HRW: ‘Morsy should be ending, not expanding, military trials of civilians’

Human Rights Watch: The law that President Mohamed Morsy of Egypt issued on December 9, 2012, grants the military authority to arrest civilians and refer them to military courts until results are announced in the scheduled December 15 constitutional referendum. Morsy should immediately amend the law to prohibit trials of civilians before military courts and require the military to promptly hand over any detained civilians to civilian prosecutors.

Law No. 107 of 2012, the 11th law Morsy has issued since taking over legislative authority from the military in August, grants law enforcement powers to the armed forces without any protections against the referral of civilians for military trials. Past Human Rights Watch research, primarily during military rule, found that military involvement in law enforcement was accompanied by serious abuses including excessive use of force, torture, and sexual assault.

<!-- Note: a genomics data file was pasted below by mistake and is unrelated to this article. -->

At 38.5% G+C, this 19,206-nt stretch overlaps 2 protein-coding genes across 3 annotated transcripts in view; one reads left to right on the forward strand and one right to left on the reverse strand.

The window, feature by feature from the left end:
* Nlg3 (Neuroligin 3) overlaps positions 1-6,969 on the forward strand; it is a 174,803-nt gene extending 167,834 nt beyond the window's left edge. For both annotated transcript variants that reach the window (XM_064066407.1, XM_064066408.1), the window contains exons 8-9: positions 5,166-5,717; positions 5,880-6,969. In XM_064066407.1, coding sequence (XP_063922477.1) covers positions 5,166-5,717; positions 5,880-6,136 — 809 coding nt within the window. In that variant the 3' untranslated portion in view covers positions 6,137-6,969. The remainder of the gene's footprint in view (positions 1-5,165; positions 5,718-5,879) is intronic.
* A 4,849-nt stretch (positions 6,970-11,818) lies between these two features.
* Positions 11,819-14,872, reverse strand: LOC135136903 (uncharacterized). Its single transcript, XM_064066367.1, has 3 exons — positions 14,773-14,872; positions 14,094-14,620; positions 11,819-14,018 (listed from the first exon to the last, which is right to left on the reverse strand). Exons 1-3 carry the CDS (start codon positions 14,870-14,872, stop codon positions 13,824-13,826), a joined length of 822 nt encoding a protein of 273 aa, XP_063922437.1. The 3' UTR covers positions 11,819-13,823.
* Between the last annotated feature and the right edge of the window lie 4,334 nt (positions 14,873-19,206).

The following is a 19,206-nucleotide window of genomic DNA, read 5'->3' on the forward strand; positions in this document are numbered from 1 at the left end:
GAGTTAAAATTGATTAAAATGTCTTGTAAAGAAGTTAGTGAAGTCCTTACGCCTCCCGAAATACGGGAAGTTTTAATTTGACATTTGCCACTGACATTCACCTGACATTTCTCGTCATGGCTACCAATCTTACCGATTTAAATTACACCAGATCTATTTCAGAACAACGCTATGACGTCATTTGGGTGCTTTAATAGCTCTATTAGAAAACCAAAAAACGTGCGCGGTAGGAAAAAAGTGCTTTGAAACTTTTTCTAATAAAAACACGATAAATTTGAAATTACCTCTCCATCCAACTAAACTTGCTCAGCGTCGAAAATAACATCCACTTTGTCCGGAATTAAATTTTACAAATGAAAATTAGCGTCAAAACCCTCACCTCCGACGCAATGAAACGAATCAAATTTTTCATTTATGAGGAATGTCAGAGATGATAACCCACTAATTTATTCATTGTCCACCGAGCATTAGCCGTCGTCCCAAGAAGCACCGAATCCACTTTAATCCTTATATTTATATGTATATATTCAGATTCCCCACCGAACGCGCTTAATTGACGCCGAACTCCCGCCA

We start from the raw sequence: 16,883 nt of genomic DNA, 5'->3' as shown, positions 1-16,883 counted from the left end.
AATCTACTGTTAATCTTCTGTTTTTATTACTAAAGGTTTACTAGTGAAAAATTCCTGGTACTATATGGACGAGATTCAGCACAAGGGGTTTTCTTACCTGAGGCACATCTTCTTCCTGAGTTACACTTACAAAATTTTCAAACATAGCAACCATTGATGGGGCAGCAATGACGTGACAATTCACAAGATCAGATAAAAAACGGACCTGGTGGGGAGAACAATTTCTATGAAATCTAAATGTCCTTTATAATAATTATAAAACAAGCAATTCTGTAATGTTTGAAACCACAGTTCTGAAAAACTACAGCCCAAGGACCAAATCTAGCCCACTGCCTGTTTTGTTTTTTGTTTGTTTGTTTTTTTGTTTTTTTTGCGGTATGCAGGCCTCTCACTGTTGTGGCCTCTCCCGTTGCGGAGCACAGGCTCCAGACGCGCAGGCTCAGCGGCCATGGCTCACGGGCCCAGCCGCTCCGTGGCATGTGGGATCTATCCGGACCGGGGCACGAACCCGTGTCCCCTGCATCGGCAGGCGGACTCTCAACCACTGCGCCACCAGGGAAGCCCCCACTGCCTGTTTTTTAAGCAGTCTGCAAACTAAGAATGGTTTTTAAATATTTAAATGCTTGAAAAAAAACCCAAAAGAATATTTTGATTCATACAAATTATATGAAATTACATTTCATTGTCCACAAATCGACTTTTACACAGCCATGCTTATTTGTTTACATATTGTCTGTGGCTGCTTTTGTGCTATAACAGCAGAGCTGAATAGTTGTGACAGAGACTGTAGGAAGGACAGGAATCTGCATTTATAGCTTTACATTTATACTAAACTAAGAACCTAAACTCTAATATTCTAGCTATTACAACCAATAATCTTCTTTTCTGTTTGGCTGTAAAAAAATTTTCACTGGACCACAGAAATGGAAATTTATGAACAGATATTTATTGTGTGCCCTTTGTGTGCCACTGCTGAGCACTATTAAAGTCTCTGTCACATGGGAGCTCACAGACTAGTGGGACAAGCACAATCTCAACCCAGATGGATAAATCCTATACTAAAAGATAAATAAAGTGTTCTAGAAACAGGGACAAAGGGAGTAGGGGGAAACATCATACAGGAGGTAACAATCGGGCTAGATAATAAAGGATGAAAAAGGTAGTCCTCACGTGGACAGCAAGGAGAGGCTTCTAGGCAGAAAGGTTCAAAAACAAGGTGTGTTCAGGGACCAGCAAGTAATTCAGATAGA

“Any deployment of the Egyptian military to help maintain security needs to be accompanied by guarantees to respect basic rights,” said Sarah Leah Whitson, Middle East director at Human Rights Watch. “President Morsy should be ending, not expanding, military trials of civilians.”

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